Mexico wants to become the world’s largest supplier of legal cannabis and they’re working diligently to accomplish that. Mexico’s Chamber of Deputies, Congress’ lower house which is similar to the U.S. Congress will soon take up the issue a member of the chamber’s health committee tweeted recently. Mexico’s Senate approved the legalization of medical marijuana almost four months ago, and two months later, the Health Ministry published rules to regulate the use of medicinal cannabis.
Former President Vicente Fox, who is on the board of global medical marijuana company Khiron Life Sciences Corp., said he sees the potential for Mexico to cash in on much-needed job creation, economic investment and medical advancements. Mexico is currently working to regulate the market in hopes of quelling the well-known cartel violence. “Many great things will happen,” Fox said. “We’re taking away this beautiful plant from criminals and putting in the hands of retailers and farmers.” Mexico has been working to create a cannabis market since 2015, when a federal judge ruled in favor of importing cannabidiol, more commonly known as CBD, for medical reasons. The ruling stemmed from a case involving a young girl suffering from a severe form of epilepsy.
In 2017, Enrique Peña Nieto, the president at the time, signed a bill allowing the medical use of marijuana products containing less than 1 percent of THC, the psychoactive ingredient in cannabis. The bill also called on the Health Ministry to draft and implement regulations for the nascent industry. It wasn’t until three years later that Mexico was able to finalize regulations. During that time, public perception gradually shifted as more families spoke publicly about using cannabis-derived medication to treat various ailments. “The domino effect is happening,” Fox said. “The No. 1 challenge is to convey, inform and educate consumers and patients. And also educate the medical community. There is still some hesitancy in Mexican culture.”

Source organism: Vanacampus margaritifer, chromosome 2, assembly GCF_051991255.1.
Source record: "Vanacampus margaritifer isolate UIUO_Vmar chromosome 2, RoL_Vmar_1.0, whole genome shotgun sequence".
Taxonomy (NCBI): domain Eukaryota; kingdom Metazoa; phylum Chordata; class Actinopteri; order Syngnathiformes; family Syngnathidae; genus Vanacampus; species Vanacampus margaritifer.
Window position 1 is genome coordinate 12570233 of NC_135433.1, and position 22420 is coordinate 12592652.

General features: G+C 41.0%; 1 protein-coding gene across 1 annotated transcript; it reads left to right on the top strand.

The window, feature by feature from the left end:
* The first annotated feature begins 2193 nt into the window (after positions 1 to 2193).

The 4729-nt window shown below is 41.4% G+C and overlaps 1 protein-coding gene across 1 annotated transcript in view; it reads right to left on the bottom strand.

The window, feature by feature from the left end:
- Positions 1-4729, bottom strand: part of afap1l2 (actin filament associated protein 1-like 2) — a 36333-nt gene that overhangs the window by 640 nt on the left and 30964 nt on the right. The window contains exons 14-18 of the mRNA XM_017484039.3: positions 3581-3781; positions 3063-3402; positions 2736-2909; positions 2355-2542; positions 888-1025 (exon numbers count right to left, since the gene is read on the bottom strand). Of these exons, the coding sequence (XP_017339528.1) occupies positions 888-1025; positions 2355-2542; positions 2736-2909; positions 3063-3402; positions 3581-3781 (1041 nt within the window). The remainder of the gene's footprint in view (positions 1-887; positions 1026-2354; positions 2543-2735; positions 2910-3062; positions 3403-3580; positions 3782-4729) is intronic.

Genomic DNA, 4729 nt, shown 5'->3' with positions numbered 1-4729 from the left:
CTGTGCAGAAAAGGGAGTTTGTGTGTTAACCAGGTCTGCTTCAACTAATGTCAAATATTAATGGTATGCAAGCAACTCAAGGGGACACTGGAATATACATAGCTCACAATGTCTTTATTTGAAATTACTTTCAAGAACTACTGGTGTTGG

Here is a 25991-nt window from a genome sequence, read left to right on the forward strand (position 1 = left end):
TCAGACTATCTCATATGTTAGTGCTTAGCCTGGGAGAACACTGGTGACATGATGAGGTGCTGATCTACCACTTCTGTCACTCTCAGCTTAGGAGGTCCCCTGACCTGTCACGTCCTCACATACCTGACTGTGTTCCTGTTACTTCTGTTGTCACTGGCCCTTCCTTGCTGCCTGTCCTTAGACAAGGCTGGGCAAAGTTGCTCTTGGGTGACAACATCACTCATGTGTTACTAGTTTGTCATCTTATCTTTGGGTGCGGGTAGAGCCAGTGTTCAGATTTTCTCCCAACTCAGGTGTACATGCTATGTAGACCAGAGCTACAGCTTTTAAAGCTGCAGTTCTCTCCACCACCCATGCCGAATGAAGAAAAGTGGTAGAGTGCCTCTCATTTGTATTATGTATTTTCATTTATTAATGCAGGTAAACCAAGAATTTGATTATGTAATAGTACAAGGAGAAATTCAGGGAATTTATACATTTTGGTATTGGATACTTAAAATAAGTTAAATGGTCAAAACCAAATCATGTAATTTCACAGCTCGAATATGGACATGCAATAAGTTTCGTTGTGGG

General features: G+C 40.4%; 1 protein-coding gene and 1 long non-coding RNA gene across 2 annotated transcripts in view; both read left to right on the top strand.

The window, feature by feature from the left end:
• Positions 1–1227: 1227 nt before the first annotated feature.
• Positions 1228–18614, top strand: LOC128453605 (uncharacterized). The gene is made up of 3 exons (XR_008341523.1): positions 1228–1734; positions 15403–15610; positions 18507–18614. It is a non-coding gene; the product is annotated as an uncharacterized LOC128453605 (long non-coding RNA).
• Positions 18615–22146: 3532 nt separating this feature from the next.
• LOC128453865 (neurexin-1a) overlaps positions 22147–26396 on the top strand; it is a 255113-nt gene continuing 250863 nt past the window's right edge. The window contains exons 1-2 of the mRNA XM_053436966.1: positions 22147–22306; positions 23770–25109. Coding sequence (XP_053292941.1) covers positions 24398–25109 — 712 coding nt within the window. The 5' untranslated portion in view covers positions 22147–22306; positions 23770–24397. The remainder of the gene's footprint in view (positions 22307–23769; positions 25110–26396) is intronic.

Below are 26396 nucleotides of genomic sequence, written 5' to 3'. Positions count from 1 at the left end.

Mexico has much in common with the United Sates and the clock is ticking for Mexico to finalize both its medical and recreational cannabis programs. If this comes to pass the U.S. could be left in an awkward position if its neighbors to the north and the south each have legal frameworks in place. Canada legalized recreational cannabis in 2018; marijuana remains a Schedule 1 drug in the U.S. “It creates some really interesting trade issues,” Rudman said. “Mexico legalizing is going to strengthen the push for, if not legalization, decriminalization in the U.S.” How will this impact you and how can you benefit?
Cannabis Grow Builders has been involved in the emerging legal Cannabis Industry as a builder and developer of grow facilities since 2016. Daniel Stevenson and his team work with Cannabis Entrepreneurs and Solopreneurs to maximize the potential in their business while remaining on the cutting edge of constantly changing governmental regulations. Please reach out to us at 916-933-7333, via e-mail at email@example.com